One night, in a dive bar near the harbor, Ben had worked himself into a real lather complaining to his friends. They were as drunk as he was, and were entertaining themselves by egging him on. Unfortunately, Haxton and a few companions had chosen that night to slum, and walked into the bar during a particularly nasty outburst on Ben’s part. An argument started, words were exchanged, hands went to daggers, and suddenly a green blob flew from Ben’s hand and struck Haxton in the face. All was confusion after that – Haxton was dragged screaming from the bar by his friends, and Ben bolted for the back door.

It didn’t take the Guard long to find him, passed out in a doorway. Ben woke in an odd cell, alone. Hung-over and scared, he was still amazed to find some kind of invisible force-wall just outside of the bars. An hour passed, and the single door opened to two visitors: the King’s Mage, and his father.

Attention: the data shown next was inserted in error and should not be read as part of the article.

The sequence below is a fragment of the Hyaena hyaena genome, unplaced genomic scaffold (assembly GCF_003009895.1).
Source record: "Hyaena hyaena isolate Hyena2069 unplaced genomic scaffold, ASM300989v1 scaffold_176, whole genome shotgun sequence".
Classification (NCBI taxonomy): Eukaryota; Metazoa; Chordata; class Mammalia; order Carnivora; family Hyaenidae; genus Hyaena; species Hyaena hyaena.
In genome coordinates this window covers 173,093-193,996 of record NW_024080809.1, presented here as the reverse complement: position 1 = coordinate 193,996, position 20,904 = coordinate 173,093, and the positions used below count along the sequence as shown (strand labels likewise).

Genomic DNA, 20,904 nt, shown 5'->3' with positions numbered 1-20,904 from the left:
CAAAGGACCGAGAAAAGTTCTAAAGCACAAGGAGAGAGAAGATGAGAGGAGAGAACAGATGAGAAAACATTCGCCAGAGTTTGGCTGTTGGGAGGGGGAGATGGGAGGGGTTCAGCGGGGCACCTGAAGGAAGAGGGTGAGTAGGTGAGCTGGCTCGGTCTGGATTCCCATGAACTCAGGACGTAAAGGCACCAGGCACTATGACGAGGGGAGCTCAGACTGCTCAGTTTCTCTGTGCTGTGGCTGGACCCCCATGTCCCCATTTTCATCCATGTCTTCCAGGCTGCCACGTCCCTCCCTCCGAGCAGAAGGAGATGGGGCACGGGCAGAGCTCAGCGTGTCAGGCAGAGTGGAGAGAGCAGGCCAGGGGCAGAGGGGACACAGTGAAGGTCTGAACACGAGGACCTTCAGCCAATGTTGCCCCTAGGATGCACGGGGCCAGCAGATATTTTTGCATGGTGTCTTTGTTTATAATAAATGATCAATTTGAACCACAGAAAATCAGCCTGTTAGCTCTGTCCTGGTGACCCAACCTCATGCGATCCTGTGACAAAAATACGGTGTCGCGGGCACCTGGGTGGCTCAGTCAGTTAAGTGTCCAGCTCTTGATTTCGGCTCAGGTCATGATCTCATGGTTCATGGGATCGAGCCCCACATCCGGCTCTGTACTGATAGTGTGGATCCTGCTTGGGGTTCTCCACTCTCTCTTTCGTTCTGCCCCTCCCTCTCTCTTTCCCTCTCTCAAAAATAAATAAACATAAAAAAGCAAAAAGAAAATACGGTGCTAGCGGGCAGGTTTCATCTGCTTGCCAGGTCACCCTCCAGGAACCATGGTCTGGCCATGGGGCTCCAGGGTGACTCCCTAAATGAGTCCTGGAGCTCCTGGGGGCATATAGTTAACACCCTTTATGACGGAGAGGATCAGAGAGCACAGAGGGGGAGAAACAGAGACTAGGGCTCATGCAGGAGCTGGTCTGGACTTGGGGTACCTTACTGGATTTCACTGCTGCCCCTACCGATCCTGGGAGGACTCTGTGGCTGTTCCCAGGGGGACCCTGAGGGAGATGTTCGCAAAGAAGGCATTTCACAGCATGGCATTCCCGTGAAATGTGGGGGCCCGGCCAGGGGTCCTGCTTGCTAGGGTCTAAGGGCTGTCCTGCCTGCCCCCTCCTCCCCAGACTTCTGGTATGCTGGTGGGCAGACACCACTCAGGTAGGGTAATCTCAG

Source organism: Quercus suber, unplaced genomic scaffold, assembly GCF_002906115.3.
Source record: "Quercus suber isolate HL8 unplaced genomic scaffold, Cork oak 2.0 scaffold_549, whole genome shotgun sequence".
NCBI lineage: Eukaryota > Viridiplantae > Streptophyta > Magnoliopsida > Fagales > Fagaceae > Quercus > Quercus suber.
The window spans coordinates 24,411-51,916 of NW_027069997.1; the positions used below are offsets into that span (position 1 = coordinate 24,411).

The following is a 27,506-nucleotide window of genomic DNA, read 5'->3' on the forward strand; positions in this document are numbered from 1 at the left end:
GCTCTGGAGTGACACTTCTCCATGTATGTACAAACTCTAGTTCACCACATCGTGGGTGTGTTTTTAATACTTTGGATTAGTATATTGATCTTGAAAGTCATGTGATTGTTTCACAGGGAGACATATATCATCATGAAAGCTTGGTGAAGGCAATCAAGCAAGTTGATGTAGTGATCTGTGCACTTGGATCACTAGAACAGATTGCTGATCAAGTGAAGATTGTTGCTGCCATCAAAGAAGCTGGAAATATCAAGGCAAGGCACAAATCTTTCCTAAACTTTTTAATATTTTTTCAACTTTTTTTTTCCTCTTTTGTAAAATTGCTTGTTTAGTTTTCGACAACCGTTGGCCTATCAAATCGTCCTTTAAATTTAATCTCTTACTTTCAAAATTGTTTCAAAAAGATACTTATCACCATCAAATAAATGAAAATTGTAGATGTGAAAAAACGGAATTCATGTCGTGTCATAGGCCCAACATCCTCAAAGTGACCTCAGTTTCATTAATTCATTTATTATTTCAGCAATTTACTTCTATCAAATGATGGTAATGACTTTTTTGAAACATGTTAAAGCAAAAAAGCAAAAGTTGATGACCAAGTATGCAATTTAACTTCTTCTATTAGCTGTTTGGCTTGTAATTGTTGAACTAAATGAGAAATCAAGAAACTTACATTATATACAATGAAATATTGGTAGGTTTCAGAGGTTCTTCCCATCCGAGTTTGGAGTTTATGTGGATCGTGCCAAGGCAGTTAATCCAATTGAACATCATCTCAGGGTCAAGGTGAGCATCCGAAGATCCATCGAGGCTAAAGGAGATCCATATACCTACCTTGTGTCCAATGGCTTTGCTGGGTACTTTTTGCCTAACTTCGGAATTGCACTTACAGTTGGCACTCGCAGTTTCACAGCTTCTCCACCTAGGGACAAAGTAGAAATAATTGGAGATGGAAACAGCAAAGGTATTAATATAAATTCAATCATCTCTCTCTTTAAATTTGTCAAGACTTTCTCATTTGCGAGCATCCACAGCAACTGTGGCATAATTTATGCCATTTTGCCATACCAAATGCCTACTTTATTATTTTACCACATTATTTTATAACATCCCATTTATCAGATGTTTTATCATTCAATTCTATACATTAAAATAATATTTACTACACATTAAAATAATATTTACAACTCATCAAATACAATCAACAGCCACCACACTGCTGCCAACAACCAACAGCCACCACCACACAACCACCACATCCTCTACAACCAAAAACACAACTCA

His father started the conversation, after staring at his son for a few long minutes. He told Ben that Haxton was never in any real danger, but the blob of acid that Ben had conjured had left a scar that wasn’t likely to fade. His father had burned up every bit of political pull that he had left to counter the d’Alnay family’s attempts to have the young man put to death. The aging bureaucrat stood, dropped a small bag of gold on the bench, and said that he had to get back to work, reconstructing his destroyed career. Ben was to be leaving soon, and he wasn’t to come back.